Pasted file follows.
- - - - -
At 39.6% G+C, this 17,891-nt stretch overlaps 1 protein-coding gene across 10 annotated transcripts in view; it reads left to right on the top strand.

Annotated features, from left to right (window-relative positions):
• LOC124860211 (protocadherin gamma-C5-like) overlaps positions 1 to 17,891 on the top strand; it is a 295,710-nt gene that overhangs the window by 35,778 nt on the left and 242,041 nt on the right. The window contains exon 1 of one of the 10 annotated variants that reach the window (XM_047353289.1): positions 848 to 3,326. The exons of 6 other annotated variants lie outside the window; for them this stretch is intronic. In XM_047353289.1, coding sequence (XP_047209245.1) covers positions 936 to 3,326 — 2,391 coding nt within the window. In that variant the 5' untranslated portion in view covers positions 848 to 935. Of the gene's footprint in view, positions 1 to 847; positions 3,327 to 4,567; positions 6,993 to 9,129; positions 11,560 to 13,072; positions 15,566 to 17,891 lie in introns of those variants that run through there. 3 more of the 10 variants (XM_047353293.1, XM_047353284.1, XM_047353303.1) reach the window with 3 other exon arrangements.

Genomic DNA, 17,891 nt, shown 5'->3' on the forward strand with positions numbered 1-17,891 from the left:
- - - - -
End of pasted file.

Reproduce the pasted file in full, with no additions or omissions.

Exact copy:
At 39.6% G+C, this 17,891-nt stretch overlaps 1 protein-coding gene across 10 annotated transcripts in view; it reads left to right on the top strand.

Annotated features, from left to right (window-relative positions):
• LOC124860211 (protocadherin gamma-C5-like) overlaps positions 1 to 17,891 on the top strand; it is a 295,710-nt gene that overhangs the window by 35,778 nt on the left and 242,041 nt on the right. The window contains exon 1 of one of the 10 annotated variants that reach the window (XM_047353289.1): positions 848 to 3,326. The exons of 6 other annotated variants lie outside the window; for them this stretch is intronic. In XM_047353289.1, coding sequence (XP_047209245.1) covers positions 936 to 3,326 — 2,391 coding nt within the window. In that variant the 5' untranslated portion in view covers positions 848 to 935. Of the gene's footprint in view, positions 1 to 847; positions 3,327 to 4,567; positions 6,993 to 9,129; positions 11,560 to 13,072; positions 15,566 to 17,891 lie in introns of those variants that run through there. 3 more of the 10 variants (XM_047353293.1, XM_047353284.1, XM_047353303.1) reach the window with 3 other exon arrangements.

Genomic DNA, 17,891 nt, shown 5'->3' on the forward strand with positions numbered 1-17,891 from the left: